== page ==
The NBA bubble was a complete success, with no positive COVID-19 tests and a new breakout performance every night. The first player to grab everybody’s attention was TJ Warren. The Pacers starting forward went nuts against the 76ers in the team’s first game.
Warren shot 20-29 (9-12 3PT), en route to a career-high 53 points. During the first part of the season, Jimmy Butler had some words for Warren after the two got into a spat. Butler said of Warren:
“He’s soft, he’s not in my (bleeping) league. He’s (bleeping) trash.”
It’s pretty clear Butler believed himself superior.
Fast forward to the NBA playoffs, where Jimmy’s Heat were playing Warren’s Pacers. The Heat would sweep Indiana in four games, ending things quickly. Butler averaged just 19-5-4 for the series, but his impact was felt on the defensive end. Warren posted averages of 20-6-3.
Given Warren’s fantastic regular season, those numbers are very underwhelming. Butler, without actually saying it, let TJ know who the boss was. Indiana didn’t win a single playoff game. This was just the beginning for Butler.
Taking Down the Bucks
The Heat weren’t expected to get past the second-round of the playoffs. They had to face 2X reigning MVP and 2019-20 Defensive Player of the Year Giannis Antetokounmpo. His Bucks were coming in off a trip to the conference finals. It became apparent in the series opener that Jimmy Butler wasn’t playing around.
He took over down the stretch of game 1, finishing with 40 points on 13-20 shooting. And after being relatively quiet for much of game 2, he made sure to get the last laugh. He had just 13 points and six assists, but made two free throws with no time on the clock after drawing a foul, to clinch another win. Miami’s now up 2-0 on the prospective conference champs.
They won pretty handily in game 3, with Jimmy putting up an impressive 30-7-6 line. And early in game 4, a sweep being very possible, Giannis got hurt. Khris Middleton carried the Bucks to a win to avoid the sweep, but they couldn’t get it done in game 5.
Jimmy Butler took just 10 shots, but finished with a solid 17-10-6 line. He let the Bucks know that he was a legitimate lockdown defender. His impact went way beyond the box score.
On to the Celtics
This was never going to be a cakewalk for Jimmy and the Heat. The Celtics took the Raptors down in a heated seven-game series coming in to the round. We knew how much they were capable of.
Jimmy didn’t have any notably impressive performances in this series, but he played fantastic defense on the Celtics wing players. Jimmy’s running mates deserve a lot credit. Tyler Herro had some spectacular games, while Goran Dragic and Bam Adebayo scored the ball against anybody that wanted to defend them.
Butler did finish with 22 points and eight assists in the clinching game 6, a +18-net rating in 39 minutes.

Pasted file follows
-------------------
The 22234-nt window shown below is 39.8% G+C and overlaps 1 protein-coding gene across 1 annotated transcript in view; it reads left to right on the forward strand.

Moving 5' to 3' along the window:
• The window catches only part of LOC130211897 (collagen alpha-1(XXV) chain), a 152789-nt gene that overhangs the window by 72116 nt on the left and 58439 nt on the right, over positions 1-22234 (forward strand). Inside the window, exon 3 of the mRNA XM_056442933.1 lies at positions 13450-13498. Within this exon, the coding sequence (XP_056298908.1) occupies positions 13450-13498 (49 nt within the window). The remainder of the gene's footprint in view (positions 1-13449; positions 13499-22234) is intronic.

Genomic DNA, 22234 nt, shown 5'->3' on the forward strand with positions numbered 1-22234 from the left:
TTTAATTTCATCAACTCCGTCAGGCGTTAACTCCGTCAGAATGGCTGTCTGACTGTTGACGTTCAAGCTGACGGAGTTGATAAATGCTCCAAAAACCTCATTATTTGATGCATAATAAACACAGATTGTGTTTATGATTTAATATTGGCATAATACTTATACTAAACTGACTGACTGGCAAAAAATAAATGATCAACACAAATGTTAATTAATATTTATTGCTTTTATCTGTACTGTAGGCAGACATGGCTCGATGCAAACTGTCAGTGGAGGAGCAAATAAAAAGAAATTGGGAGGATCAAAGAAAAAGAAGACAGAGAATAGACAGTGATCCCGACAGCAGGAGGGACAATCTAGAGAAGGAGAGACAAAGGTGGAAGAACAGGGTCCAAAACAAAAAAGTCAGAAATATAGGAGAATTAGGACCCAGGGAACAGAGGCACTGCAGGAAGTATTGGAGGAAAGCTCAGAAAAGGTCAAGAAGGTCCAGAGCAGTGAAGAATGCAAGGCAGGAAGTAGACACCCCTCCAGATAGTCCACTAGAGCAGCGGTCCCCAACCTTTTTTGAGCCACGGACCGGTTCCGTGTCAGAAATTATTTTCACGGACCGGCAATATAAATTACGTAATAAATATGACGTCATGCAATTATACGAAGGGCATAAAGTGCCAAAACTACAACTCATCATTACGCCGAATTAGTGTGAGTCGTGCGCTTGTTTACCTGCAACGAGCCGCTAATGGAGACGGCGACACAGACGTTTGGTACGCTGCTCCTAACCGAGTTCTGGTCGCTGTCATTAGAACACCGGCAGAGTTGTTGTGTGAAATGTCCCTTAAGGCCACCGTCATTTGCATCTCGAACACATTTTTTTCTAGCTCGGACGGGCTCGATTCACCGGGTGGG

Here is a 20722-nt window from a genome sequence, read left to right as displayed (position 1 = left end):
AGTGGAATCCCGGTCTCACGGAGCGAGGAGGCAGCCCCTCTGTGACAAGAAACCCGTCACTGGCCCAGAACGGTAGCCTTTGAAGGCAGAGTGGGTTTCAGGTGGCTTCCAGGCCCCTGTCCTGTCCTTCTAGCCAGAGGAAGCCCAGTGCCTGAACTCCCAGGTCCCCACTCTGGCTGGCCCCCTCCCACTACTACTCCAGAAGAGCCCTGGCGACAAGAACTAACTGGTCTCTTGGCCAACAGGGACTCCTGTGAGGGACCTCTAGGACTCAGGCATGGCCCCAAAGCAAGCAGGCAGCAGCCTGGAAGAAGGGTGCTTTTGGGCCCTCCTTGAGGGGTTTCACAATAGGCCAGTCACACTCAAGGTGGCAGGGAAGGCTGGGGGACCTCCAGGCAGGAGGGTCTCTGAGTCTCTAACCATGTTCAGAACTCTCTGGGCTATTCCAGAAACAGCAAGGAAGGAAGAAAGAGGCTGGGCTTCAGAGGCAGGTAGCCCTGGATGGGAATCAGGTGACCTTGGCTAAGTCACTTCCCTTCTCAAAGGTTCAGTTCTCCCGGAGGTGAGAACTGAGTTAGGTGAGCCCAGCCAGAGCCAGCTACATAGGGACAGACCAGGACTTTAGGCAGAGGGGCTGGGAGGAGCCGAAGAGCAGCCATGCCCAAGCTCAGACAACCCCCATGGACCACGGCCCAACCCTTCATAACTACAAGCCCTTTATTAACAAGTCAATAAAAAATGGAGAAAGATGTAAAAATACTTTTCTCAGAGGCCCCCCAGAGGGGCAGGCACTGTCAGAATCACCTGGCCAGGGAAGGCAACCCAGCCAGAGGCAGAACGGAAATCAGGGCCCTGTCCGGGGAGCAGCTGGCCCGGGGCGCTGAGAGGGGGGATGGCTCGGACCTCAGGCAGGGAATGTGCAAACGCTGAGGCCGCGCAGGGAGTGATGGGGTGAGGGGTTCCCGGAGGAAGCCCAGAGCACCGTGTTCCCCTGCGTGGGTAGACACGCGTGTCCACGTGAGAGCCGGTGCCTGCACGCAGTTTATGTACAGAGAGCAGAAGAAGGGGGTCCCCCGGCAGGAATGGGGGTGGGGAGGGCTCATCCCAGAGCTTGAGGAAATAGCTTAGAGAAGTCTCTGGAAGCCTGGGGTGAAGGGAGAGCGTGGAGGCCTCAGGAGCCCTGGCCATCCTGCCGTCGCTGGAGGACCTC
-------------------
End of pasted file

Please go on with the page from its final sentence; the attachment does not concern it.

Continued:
Letting the Lakers Know
Obviously, the Heat didn’t win the NBA title this year. That distinction goes to the Lakers. But Jimmy Butler basically put the negative words out there about him, and made them all false. “Jimmy can’t lead. He’s a bad teammate. He’s a problem.” Yeah, okay.
After struggling through game 1, where he also suffered a knee injury, Butler posted 25-8-13 in a tough game 2 loss. They didn’t have Bam Adebayo or Goran Dragic, but Butler was playing great ball all night.
It was what he did in game 3 that was historic. 40 points, 11 rebounds and 13 assists in 45 minutes of action. Butler scored 40 points without making a three, an NBA Finals anomaly. He was doing just as much work on the defensive end of the floor. He went toe-to-toe with the great LeBron James.
In was a bit of an “off-game” Butler put up 22-10-9 in 43 minutes on the floor in game 4. The team lost narrowly, but stayed in it until the end. He did this with Anthony Davis covering him.
And in game 5, he posted the first-ever 35-10-10 and five-steal performance in Finals history. In 47 minutes of action, no less. He was making every shot he took and constantly finding the open man. A team that was supposed to get swept, winning two games while being short-handed, led by Jimmy G. Buckets. It’s astonishing he didn’t need a ventilator to breathe after this.
The series would end in blowout fashion in game 6, but the mission was accomplished. A trip to the NBA Finals, scaring the eventual champs, and proving the success of Heat Culture.
Remembering Jimmy’s Performances
Jimmy Butler was not a superstar every night. But he filled the role of on-floor leader for the Heat, and turned in some magical stat lines. There were several breakout stars and unparalleled performances throughout the bubble. Jimmy Butler’s were some of the best.
So, before any more writers try and say he was a problem in Minnesota or Philly, think again. Also, happy two-year anniversary to Butler leading the TWolves 3rd-stringers to victory in a scrimmage against the other starters. Good times. Good times.
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